Thursday, April 01, 2004

Canvassing the Experts | By now the roundtable discussions on divisional predictions among's writers are old news, but it's worth noting, I think, that while "the smart money is on the Phillies," the N.L. East discussion includes a tremendous amount of questioning on Larry Bowa's impact. The intro to the piece concedes that there are "very few hard facts," but several writers nevertheless look to the Phils' manager with something less than complete confidence. Dodger Thoughts' perceptive Jon Weisman offer the best take, one which does include some hard facts:

I'm not swayed by the argument that Larry Bowa is nothing more than a hothead. It's not that I believe that everyone has to like each other to win. But I have just observed during his managerial career that he is an alienating force. And I think that alienation prevents his teams from performing up to their potential.

Bowa-managed teams have not won more than 86 games in a season. His career record is 333-360. He had a Padres team in 1987 with Benito Santiago, Tony Gwynn and John Kruk having wonderful years, and won 65 games (Pythagorean expectation: 71). In 1988, he was fired with a 16-30 record. The Padres then went 67-48 the rest of the way under...Jack McKeon.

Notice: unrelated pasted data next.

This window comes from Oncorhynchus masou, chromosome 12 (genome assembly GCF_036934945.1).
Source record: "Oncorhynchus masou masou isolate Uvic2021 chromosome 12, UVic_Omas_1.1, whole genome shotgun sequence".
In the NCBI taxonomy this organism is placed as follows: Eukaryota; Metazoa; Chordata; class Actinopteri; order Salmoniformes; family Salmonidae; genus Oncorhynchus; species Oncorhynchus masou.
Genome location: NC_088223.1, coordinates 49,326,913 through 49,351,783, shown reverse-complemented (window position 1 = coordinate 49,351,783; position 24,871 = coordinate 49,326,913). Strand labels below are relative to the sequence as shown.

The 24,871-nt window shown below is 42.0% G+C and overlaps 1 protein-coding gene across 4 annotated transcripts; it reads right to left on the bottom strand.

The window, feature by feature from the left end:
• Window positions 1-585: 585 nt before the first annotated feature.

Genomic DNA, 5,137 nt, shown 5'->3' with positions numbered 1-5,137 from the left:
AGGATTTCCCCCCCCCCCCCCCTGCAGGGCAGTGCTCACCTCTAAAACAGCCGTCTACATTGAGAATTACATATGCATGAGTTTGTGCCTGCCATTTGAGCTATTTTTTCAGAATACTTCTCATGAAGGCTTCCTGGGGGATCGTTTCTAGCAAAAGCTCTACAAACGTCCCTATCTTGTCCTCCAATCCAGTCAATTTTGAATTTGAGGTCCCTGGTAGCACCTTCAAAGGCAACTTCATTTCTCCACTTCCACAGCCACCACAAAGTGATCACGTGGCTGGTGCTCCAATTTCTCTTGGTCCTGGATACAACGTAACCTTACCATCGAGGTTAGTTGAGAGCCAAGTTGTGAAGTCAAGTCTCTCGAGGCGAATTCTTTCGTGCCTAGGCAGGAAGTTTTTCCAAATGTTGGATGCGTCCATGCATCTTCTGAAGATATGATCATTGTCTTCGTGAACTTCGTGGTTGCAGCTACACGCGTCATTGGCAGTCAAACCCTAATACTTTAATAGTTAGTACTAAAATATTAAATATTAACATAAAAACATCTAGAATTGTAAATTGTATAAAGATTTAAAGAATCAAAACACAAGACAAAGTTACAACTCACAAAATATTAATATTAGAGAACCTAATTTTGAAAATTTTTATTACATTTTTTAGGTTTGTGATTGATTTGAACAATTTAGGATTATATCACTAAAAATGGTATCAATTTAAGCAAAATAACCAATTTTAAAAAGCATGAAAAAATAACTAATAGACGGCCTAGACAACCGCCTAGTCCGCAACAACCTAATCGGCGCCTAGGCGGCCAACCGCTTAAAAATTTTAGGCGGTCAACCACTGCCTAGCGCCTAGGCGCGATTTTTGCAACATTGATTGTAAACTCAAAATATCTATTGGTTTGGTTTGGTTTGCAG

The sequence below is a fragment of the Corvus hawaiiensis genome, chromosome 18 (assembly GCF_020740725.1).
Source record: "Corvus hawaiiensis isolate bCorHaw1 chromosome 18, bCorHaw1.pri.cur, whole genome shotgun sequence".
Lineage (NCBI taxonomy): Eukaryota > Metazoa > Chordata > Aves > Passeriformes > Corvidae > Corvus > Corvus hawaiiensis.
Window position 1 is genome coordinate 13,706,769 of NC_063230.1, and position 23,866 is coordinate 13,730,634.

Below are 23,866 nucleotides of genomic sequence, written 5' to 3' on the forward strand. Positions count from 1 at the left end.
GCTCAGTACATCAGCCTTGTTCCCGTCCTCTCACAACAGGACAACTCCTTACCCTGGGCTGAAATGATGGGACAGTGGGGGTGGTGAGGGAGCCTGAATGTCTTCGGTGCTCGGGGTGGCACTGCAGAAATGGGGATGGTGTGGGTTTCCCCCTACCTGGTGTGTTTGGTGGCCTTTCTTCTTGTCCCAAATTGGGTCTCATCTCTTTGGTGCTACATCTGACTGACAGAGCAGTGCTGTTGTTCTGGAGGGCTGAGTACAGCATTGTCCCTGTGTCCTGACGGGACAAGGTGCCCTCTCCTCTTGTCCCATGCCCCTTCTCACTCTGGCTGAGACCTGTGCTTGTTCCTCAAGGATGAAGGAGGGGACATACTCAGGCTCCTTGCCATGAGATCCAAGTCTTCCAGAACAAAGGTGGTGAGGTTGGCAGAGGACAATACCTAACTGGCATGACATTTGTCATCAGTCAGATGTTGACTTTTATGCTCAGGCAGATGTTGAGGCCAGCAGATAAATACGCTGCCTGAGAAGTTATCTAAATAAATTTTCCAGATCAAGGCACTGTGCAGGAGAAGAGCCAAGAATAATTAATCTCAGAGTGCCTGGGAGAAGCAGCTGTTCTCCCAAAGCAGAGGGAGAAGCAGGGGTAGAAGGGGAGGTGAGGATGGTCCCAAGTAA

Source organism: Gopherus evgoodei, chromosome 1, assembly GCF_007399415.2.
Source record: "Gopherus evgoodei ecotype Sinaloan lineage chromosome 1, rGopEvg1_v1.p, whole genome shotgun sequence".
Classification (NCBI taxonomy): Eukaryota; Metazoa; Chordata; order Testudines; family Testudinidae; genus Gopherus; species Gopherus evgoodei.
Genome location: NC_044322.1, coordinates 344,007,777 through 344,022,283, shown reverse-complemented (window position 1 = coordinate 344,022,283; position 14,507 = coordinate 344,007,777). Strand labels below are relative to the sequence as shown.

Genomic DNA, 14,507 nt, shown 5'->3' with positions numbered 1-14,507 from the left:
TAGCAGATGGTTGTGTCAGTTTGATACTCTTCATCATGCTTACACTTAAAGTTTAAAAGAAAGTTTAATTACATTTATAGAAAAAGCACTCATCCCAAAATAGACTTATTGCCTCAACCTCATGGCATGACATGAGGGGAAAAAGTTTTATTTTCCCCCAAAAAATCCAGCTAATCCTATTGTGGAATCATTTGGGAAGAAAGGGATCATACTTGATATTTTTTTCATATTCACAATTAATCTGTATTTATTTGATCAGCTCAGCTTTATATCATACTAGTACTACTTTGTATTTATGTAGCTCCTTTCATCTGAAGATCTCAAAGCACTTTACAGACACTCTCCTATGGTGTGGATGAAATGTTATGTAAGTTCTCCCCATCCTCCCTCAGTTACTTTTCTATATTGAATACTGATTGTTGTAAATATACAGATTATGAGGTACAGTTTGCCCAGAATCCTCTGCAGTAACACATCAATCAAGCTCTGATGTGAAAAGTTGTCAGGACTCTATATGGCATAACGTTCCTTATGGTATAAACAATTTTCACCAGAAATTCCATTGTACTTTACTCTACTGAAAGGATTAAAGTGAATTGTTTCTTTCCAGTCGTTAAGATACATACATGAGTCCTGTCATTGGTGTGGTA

Flash forward a decade and a half. Has Bowa learned anything? No doubt. And in fact, he slightly outperformed his Pythag expectations in 2001 and 2002 before faltering in 2003. His team may have the best talent in the division, but is there any reason to feel good about the leadership? I'm still quite open to opposing arguments, but for now, I think that just as the Marlins HAD to fire Jeff Torborg last year, the Phillies may have to fire Bowa this year.

By the way, are the Phillies still the last team to fire a manager when he was in first place (Pat Corrales, 1983)?

Salon's King Kaufman likewise picks the Phillies to win the division but is (repeat after me) wary of Skipper Shortfuse:

In 2001, Bowa's first year as manager in Philadelphia, the Phillies went to bed on Aug. 28 tied for first with the Braves. The rest of the way they went 15-16 and finished two games behind Atlanta, which hadn't exactly run away with the division. Last year, the Phillies went to bed on Aug. 17 a half game ahead of the Marlins in the wild card race. The rest of the way they went 17-22, finishing five games behind Florida, which went a solid but not spectacular 22-16. Could it be that by late August, Bowa's players are so sick of listening to him yell that they switch off? I'm suspicious of such ideas, but I'll believe it if it happens again.'s preview is here, but the boys in Bristol will wait until April 4 to make public their picks. Jayson Stark, meanwhile, tabs the Phils as the class of the division, with the team's pluses and minuses as follows:

Biggest assets -- Billy Wagner obliterating memories of Jose Mesa, five No. 2 starters, new-ballpark electricity. Biggest questions -- manager-player harmony, health of Jim Thome and David Bell, too much swinging and missing.

Elsewhere, Sean Forman, creator of the extraordinary, files a soup-to-nuts statistics analysis of the Phils and concludes: "96-66 and a first round playoff loss."

Opening Day is just four days away.


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